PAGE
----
Beginning with Acts 3:21, John Ritenbaugh speaks of a future time of refreshing and restitution after things get a whole lot worse, a time when the Beast would attempt to wear out the saints. The Day of Atonement pictures Satan being confined. God has a plan to recreate Himself, bringing mankind into at-one-ness with Him. Peter preached to the called out ones to repent and yield to God through His Holy Spirit. We need to be in awe of the cost of Christ's sacrifice for us, demonstrating reciprocity as we wholeheartedly yield to God. Mankind has separated itself from God, having followed the example of our parents, Adam and Eve. God's solution to mankind's separation was sending a second Adam, Jesus Christ to make reconciliation and justification possible. Believing Christ and His message has the effect of making a repentant person at one with God. Through sanctification, a person in Christ becomes a new creation. Fasting not only emphasizes that we can resist a powerful bodily drive, but shows us plainly our dependence upon God.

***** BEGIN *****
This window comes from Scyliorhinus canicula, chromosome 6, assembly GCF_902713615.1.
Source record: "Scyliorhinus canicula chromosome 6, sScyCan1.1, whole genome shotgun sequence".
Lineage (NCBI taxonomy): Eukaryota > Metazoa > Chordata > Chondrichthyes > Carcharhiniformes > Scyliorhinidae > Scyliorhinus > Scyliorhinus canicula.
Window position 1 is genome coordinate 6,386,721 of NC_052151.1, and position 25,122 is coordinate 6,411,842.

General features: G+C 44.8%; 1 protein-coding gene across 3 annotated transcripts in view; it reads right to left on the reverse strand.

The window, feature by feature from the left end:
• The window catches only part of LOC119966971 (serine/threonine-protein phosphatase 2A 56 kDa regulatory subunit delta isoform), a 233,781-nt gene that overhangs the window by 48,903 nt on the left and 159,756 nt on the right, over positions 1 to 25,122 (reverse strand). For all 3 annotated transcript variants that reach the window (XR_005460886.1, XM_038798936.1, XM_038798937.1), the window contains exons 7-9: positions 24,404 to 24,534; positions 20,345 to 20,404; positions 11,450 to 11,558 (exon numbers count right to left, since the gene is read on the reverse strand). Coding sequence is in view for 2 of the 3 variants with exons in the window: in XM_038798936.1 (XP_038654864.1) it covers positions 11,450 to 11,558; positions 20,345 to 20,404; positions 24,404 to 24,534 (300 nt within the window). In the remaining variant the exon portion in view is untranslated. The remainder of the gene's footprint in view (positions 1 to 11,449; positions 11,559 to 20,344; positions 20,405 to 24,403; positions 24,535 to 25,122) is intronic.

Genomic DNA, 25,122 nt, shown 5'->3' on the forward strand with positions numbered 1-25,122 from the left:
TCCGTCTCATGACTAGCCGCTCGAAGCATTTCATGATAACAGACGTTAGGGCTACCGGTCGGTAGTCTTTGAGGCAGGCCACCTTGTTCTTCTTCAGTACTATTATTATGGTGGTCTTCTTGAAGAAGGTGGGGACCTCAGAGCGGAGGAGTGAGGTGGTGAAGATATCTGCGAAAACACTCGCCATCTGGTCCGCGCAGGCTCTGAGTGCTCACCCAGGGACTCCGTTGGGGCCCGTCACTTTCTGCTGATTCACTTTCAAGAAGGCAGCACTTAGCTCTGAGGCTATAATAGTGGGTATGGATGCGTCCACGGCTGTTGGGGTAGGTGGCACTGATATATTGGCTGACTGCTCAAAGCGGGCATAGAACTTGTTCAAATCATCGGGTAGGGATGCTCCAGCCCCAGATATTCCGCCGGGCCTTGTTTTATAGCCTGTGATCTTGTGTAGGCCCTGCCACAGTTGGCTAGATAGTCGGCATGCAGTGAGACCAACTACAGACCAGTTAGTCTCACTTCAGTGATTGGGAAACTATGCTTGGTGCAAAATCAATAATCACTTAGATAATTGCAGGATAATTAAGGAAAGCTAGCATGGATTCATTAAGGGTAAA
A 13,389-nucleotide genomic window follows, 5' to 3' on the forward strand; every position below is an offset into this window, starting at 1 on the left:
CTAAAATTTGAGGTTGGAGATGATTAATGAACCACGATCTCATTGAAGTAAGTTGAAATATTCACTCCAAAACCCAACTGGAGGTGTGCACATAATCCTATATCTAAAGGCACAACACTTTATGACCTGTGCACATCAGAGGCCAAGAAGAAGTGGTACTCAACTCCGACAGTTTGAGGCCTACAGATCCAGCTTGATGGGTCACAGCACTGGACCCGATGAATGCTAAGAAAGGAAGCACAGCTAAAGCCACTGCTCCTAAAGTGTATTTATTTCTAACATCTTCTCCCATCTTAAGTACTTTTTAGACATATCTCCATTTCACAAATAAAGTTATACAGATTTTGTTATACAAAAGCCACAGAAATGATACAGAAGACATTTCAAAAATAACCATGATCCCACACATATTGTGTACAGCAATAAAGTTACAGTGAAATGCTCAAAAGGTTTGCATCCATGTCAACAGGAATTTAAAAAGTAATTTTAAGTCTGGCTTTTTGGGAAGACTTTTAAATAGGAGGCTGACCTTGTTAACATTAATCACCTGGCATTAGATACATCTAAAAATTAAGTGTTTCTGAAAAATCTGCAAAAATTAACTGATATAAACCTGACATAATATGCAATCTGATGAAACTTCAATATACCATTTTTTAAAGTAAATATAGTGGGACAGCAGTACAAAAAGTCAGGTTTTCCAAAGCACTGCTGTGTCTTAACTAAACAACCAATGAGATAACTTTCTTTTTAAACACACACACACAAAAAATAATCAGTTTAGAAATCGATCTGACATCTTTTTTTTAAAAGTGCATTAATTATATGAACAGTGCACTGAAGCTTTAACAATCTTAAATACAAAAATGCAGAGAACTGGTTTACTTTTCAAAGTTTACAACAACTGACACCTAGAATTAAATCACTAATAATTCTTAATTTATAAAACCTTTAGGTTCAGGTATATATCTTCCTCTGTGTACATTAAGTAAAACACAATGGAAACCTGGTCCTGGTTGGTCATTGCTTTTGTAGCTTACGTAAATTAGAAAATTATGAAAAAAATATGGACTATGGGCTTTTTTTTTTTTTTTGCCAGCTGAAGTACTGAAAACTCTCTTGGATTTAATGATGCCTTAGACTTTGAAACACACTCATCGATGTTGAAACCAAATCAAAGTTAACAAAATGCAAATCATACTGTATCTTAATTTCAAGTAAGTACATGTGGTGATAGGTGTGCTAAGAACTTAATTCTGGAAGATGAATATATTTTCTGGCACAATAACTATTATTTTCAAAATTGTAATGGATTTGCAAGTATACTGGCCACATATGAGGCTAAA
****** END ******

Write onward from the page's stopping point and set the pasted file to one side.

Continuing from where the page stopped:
In this offertory message, John Ritenbaugh, acknowledging that many of us are slaves of economic fears, reminds us that according to the reciprocity principle, we will reap what we sow; if we sow in fear, we will reap fear, but if we sow in faith, trust, and love, we will reap spiritual and physical abundance. Expectations determine cause and effect results. Stinginess begets penury, but liberality begets abundance. In a true story, a Japanese farmer saved his village from a tidal wave by burning his crop while the villagers saved their lives by trying to save the farmer's crop. Sacrificial giving yields bountiful blessings.